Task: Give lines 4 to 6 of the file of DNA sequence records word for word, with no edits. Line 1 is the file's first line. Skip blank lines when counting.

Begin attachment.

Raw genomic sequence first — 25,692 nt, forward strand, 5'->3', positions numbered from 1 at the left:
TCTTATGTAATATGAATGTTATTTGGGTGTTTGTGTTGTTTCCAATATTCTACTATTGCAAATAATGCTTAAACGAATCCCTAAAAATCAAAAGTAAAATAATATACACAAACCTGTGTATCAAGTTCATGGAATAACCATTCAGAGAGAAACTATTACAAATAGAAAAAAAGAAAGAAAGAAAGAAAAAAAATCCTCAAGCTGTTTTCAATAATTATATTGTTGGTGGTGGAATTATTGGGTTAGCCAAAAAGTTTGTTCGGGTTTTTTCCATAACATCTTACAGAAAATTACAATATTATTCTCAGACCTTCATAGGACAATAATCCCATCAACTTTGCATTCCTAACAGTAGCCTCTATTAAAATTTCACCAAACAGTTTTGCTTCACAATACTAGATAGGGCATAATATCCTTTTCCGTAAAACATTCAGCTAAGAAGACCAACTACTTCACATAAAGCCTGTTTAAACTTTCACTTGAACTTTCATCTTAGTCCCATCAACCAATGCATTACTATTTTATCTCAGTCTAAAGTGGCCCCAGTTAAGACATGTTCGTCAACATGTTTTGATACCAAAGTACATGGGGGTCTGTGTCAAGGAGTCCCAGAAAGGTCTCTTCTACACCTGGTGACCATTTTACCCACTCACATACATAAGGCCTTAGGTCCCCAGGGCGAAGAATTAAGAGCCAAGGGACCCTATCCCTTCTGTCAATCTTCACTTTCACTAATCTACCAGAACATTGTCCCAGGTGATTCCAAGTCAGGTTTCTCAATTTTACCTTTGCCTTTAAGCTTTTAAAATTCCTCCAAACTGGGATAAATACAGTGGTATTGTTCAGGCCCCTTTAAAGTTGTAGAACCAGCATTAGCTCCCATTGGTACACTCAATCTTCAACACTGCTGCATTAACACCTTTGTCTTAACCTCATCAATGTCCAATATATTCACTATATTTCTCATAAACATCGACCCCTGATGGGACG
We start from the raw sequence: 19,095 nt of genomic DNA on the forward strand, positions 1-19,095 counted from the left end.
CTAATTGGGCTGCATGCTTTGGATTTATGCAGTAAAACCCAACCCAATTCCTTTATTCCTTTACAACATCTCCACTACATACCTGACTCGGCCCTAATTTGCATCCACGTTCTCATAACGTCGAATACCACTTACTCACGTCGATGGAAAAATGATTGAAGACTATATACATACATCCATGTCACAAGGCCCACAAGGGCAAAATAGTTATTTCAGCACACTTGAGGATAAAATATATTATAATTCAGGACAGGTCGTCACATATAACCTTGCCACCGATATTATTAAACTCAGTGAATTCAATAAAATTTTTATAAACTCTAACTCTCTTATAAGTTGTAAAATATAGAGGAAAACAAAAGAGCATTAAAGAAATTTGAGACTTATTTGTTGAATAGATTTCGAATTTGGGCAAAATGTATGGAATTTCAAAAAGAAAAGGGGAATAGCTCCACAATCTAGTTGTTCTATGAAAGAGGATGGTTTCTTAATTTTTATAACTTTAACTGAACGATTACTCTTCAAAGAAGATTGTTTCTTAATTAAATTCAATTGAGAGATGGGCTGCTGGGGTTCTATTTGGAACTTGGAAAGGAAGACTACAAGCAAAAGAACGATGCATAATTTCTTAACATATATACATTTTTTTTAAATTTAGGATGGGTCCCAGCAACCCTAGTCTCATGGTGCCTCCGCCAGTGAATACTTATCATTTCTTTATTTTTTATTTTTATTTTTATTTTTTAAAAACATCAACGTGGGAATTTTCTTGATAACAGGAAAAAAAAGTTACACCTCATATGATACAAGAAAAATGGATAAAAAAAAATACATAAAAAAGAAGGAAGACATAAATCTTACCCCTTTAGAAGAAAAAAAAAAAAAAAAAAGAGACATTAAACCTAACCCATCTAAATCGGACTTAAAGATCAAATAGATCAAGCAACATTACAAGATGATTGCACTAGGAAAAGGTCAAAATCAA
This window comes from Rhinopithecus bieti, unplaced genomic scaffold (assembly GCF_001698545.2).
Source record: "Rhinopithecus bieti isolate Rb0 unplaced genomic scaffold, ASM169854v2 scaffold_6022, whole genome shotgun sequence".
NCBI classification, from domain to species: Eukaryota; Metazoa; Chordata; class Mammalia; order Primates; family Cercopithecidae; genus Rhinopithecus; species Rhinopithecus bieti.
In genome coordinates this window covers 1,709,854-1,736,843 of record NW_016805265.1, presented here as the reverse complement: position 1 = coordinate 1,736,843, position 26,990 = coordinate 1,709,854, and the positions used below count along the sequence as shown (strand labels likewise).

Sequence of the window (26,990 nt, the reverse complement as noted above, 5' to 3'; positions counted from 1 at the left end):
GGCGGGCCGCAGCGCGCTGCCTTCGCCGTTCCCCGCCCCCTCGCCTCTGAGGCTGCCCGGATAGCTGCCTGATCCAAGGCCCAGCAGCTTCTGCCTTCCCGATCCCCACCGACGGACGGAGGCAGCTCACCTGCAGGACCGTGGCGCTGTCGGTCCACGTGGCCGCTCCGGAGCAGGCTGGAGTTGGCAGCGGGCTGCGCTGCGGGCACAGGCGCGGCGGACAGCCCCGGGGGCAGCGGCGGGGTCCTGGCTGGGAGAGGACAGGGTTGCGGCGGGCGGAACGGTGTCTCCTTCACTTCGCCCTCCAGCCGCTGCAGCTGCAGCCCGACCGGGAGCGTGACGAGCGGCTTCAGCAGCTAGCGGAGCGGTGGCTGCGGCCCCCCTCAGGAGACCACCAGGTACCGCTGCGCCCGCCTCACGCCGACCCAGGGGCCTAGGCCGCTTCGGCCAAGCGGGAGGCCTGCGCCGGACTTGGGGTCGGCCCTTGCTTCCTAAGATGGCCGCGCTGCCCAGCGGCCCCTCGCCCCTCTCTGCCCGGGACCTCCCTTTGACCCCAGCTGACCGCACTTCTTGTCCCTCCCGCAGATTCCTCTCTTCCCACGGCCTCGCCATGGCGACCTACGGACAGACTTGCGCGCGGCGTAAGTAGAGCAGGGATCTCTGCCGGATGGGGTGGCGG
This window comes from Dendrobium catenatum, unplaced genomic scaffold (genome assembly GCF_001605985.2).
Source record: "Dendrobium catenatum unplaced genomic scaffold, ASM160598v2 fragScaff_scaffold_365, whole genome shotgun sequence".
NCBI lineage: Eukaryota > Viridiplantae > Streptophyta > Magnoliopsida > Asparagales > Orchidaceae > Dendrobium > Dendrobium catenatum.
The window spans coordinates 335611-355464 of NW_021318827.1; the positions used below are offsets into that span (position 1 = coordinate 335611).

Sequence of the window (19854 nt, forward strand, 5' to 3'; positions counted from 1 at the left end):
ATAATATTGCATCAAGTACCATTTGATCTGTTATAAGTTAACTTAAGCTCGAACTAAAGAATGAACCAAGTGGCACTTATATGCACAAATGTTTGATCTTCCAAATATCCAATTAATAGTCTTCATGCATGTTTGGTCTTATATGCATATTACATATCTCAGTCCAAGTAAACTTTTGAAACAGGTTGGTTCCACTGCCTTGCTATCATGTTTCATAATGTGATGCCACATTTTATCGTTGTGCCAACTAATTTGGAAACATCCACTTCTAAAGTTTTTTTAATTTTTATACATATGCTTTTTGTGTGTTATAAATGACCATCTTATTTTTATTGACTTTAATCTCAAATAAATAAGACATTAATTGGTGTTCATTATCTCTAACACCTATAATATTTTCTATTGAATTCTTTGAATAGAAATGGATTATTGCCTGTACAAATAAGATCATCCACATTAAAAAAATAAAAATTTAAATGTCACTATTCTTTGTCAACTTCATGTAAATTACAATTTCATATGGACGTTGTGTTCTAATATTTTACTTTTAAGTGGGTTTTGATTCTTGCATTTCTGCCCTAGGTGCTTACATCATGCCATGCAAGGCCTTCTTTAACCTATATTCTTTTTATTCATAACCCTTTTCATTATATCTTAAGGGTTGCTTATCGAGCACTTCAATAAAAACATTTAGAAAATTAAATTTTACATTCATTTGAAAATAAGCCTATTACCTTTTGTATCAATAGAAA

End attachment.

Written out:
CTAATTGGGCTGCATGCTTTGGATTTATGCAGTAAAACCCAACCCAATTCCTTTATTCCTTTACAACATCTCCACTACATACCTGACTCGGCCCTAATTTGCATCCACGTTCTCATAACGTCGAATACCACTTACTCACGTCGATGGAAAAATGATTGAAGACTATATACATACATCCATGTCACAAGGCCCACAAGGGCAAAATAGTTATTTCAGCACACTTGAGGATAAAATATATTATAATTCAGGACAGGTCGTCACATATAACCTTGCCACCGATATTATTAAACTCAGTGAATTCAATAAAATTTTTATAAACTCTAACTCTCTTATAAGTTGTAAAATATAGAGGAAAACAAAAGAGCATTAAAGAAATTTGAGACTTATTTGTTGAATAGATTTCGAATTTGGGCAAAATGTATGGAATTTCAAAAAGAAAAGGGGAATAGCTCCACAATCTAGTTGTTCTATGAAAGAGGATGGTTTCTTAATTTTTATAACTTTAACTGAACGATTACTCTTCAAAGAAGATTGTTTCTTAATTAAATTCAATTGAGAGATGGGCTGCTGGGGTTCTATTTGGAACTTGGAAAGGAAGACTACAAGCAAAAGAACGATGCATAATTTCTTAACATATATACATTTTTTTTAAATTTAGGATGGGTCCCAGCAACCCTAGTCTCATGGTGCCTCCGCCAGTGAATACTTATCATTTCTTTATTTTTTATTTTTATTTTTATTTTTTAAAAACATCAACGTGGGAATTTTCTTGATAACAGGAAAAAAAAGTTACACCTCATATGATACAAGAAAAATGGATAAAAAAAAATACATAAAAAAGAAGGAAGACATAAATCTTACCCCTTTAGAAGAAAAAAAAAAAAAAAAAAGAGACATTAAACCTAACCCATCTAAATCGGACTTAAAGATCAAATAGATCAAGCAACATTACAAGATGATTGCACTAGGAAAAGGTCAAAATCAA
This window comes from Rhinopithecus bieti, unplaced genomic scaffold (assembly GCF_001698545.2).
Source record: "Rhinopithecus bieti isolate Rb0 unplaced genomic scaffold, ASM169854v2 scaffold_6022, whole genome shotgun sequence".